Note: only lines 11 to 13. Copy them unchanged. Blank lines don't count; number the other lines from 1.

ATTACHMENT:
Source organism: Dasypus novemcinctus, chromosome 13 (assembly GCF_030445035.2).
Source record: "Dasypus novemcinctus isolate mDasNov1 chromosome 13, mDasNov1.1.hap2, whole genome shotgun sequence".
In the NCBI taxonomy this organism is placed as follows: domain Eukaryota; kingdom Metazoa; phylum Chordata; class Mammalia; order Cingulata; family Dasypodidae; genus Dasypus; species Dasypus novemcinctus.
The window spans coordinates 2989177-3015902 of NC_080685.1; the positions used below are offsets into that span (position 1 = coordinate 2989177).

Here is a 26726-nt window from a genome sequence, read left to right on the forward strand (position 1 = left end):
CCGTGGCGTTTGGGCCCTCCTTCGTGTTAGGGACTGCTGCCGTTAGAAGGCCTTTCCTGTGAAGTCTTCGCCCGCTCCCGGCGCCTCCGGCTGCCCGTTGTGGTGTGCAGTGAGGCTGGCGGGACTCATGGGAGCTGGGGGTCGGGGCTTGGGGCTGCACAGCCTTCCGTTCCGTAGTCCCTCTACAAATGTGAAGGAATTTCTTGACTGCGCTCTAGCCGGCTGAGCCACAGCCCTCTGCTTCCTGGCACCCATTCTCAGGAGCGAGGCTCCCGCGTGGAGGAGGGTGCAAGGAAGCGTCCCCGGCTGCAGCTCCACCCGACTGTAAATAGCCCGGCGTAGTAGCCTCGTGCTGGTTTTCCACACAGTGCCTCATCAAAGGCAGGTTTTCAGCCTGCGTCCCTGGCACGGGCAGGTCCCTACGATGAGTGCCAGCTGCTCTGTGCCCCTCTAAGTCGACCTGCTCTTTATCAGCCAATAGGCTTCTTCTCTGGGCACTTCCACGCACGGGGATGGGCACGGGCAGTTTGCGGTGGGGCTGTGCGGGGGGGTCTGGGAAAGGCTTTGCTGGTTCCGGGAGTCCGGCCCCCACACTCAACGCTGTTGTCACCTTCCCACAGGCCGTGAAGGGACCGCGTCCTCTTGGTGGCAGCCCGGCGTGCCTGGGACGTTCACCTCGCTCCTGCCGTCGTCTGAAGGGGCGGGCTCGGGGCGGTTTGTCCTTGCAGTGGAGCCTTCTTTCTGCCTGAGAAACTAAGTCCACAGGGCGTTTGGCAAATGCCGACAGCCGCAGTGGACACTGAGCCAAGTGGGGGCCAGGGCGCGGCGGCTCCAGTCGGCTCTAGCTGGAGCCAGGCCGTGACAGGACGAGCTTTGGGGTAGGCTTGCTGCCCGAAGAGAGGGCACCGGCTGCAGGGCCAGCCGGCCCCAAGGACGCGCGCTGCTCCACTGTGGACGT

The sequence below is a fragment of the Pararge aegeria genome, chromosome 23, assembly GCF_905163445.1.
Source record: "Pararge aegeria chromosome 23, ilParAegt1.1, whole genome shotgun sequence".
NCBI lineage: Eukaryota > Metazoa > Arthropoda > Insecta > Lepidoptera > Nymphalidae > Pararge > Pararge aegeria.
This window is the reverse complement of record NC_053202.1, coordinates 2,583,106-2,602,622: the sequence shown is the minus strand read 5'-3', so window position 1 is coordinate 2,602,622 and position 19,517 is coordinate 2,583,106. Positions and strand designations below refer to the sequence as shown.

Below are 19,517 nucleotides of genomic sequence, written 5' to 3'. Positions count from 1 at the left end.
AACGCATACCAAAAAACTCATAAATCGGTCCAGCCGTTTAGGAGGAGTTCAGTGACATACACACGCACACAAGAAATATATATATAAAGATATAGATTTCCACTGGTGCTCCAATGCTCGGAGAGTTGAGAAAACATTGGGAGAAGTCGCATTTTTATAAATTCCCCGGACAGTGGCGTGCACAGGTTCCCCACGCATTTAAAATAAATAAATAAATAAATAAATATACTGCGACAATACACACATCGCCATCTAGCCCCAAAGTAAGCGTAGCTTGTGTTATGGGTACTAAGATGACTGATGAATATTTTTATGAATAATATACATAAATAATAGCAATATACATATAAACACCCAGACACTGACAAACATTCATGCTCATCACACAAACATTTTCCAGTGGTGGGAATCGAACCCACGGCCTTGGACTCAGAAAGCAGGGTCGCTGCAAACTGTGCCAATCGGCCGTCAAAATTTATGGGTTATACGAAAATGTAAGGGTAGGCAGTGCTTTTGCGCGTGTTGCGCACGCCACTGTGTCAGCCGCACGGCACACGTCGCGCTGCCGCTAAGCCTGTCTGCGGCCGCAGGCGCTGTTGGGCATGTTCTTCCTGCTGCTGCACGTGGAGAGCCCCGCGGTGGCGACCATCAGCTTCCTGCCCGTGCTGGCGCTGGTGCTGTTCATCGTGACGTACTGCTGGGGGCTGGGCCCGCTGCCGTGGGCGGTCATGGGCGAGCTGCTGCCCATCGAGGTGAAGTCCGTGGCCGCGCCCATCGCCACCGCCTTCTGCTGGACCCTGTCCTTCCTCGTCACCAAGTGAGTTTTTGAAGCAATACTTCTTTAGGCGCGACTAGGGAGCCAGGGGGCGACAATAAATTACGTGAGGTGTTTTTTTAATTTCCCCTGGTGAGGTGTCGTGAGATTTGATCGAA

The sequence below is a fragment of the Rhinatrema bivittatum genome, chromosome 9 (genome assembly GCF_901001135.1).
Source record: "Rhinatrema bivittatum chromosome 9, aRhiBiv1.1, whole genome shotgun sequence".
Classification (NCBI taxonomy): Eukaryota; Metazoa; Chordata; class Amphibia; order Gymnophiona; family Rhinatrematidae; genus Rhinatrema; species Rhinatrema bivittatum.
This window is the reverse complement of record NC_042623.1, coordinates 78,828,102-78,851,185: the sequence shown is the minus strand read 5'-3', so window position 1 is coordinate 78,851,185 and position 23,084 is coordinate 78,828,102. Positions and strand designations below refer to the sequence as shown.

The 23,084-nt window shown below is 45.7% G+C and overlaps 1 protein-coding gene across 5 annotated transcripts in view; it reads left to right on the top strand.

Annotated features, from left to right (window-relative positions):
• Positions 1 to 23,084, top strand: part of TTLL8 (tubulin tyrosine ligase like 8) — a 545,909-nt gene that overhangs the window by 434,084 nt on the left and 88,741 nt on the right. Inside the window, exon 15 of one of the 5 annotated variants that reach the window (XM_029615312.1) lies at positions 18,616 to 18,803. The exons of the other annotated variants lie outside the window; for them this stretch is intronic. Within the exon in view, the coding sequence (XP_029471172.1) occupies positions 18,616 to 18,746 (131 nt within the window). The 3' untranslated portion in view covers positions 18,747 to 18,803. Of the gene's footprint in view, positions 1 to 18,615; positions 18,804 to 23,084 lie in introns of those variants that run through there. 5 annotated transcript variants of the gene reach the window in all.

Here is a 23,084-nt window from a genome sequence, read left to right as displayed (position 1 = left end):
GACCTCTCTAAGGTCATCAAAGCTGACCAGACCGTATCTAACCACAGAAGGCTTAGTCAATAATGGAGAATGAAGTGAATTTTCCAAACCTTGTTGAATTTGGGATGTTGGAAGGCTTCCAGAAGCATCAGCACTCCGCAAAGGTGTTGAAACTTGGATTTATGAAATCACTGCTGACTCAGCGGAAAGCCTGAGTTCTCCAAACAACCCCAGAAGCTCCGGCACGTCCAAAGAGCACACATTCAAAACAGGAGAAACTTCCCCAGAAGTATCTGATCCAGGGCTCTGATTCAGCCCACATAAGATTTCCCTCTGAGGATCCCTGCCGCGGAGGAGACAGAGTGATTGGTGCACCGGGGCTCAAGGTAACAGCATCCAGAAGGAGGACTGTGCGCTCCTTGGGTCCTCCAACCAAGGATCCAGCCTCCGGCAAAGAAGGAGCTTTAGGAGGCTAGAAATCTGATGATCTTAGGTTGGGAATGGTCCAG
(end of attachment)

Below are 19,517 nucleotides of genomic sequence, written 5' to 3'. Positions count from 1 at the left end.
AACGCATACCAAAAAACTCATAAATCGGTCCAGCCGTTTAGGAGGAGTTCAGTGACATACACACGCACACAAGAAATATATATATAAAGATATAGATTTCCACTGGTGCTCCAATGCTCGGAGAGTTGAGAAAACATTGGGAGAAGTCGCATTTTTATAAATTCCCCGGACAGTGGCGTGCACAGGTTCCCCACGCATTTAAAATAAATAAATAAATAAATAAATATACTGCGACAATACACACATCGCCATCTAGCCCCAAAGTAAGCGTAGCTTGTGTTATGGGTACTAAGATGACTGATGAATATTTTTATGAATAATATACATAAATAATAGCAATATACATATAAACACCCAGACACTGACAAACATTCATGCTCATCACACAAACATTTTCCAGTGGTGGGAATCGAACCCACGGCCTTGGACTCAGAAAGCAGGGTCGCTGCAAACTGTGCCAATCGGCCGTCAAAATTTATGGGTTATACGAAAATGTAAGGGTAGGCAGTGCTTTTGCGCGTGTTGCGCACGCCACTGTGTCAGCCGCACGGCACACGTCGCGCTGCCGCTAAGCCTGTCTGCGGCCGCAGGCGCTGTTGGGCATGTTCTTCCTGCTGCTGCACGTGGAGAGCCCCGCGGTGGCGACCATCAGCTTCCTGCCCGTGCTGGCGCTGGTGCTGTTCATCGTGACGTACTGCTGGGGGCTGGGCCCGCTGCCGTGGGCGGTCATGGGCGAGCTGCTGCCCATCGAGGTGAAGTCCGTGGCCGCGCCCATCGCCACCGCCTTCTGCTGGACCCTGTCCTTCCTCGTCACCAAGTGAGTTTTTGAAGCAATACTTCTTTAGGCGCGACTAGGGAGCCAGGGGGCGACAATAAATTACGTGAGGTGTTTTTTTAATTTCCCCTGGTGAGGTGTCGTGAGATTTGATCGAA

The sequence below is a fragment of the Rhinatrema bivittatum genome, chromosome 9 (genome assembly GCF_901001135.1).